Tuesday, January 29, 2013

Classic Films in Focus: 42ND STREET (1933)

In the Depression Era, frothy, upbeat musicals were a much appreciated form of relief, and nobody made musicals any frothier or more upbeat than choreographer Busby Berkeley, who didn't actually direct the films but rather constructed elaborate, show-stopping musical numbers around which the directors filled in the gaps. Of the Busby Berkeley films, 42nd Street (1933) is the best known, partly because of visually dazzling musical interludes like "Shuffle Off to Buffalo" and partly because director Lloyd Bacon's surrounding story is the ultimate backstage theater tale that so many later films have imitated, parodied, and revised.

The picture features Berkeley regulars Dick Powell and Ruby Keeler as two of the performers in a troubled stage musical being produced by the brilliant but dangerously overworked Julian Marsh (Warner Baxter). Powell plays Billy, one of the principal performers, while Keeler is Peggy, a nervous first timer. After a couple of more experienced chorus girls (Ginger Rogers and Una Merkel) help Peggy get a spot in the show, she finds out just how demanding life on the stage can be. Meanwhile, the show's star, Dorothy Brock (Bebe Daniels), depends on a wealthy admirer for the musical's financial support, but she can't seem to give up her old flame (George Brent) for the sake of her career. When Dorothy breaks her ankle just before opening night, Peggy is forced to sink or swim as her last minute replacement.

The musical numbers are great fun, especially the cheeky "Shuffle Off to Buffalo," and "42nd Street" has become a classic of the genre. Baxter's line to Keeler, "You're going out a youngster, but you've got to come back a star!" is hopelessly sappy but still one of Hollywood's most memorable moments. Ruby Keeler really is the new kid in the film; this was her first screen appearance, and she is somewhat overshadowed by the scene stealing comediennes Ginger Rogers and Una Merkel. Rogers, of course, would go on to lasting fame as Fred Astaire's dancing partner, but she has a great role in "Anytime Annie" that lets her show how spunky, funny, and smart she could be.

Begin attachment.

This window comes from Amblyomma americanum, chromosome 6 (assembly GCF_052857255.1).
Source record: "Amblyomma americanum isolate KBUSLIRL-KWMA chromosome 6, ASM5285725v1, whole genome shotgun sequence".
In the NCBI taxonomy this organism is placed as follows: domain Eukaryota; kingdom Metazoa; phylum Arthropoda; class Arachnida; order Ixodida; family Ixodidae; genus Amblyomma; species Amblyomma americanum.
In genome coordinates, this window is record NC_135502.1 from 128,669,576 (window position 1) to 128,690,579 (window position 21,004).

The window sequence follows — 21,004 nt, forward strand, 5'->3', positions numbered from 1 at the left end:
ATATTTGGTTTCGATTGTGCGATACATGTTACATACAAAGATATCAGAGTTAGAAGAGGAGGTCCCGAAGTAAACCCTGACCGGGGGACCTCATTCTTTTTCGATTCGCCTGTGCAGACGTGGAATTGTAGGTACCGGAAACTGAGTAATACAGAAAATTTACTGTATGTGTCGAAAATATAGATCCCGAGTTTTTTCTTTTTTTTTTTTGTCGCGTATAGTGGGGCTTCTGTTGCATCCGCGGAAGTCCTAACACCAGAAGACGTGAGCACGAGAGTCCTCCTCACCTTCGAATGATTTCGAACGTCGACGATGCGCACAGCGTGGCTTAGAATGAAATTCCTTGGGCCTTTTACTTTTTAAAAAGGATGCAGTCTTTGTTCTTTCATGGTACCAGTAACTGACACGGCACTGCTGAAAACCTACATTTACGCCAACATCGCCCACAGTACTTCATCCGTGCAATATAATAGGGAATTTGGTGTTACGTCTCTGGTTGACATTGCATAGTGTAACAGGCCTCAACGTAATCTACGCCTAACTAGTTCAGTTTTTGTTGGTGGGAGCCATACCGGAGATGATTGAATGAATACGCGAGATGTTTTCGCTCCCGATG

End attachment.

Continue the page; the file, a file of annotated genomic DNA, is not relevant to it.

42nd Street earned two Oscar nominations, including one for Best Picture. Lloyd Bacon and Busby Berkeley worked with Powell and Keeler again for Footlight Parade, which also appeared in 1933. George Brent went on to meatier roles as a leading man, starring with Bette Davis in Jezebel (1938), The Old Maid (1939), and Dark Victory (1939), among others. You'll find Ginger Rogers making her first screen appearance with Astaire in Flying Down to Rio (1933), but don't miss her starring comedic performance in The Major and the Minor (1942) or her Oscar winning work in the women's melodrama, Kitty Foyle: The Natural History of a Woman (1940). The delightful Una Merkel can also be seen in Destry Rides Again (1939) and It's a Joke, Son! (1947).

An earlier version of this review originally appeared on Examiner.com. The author retains all rights to this content.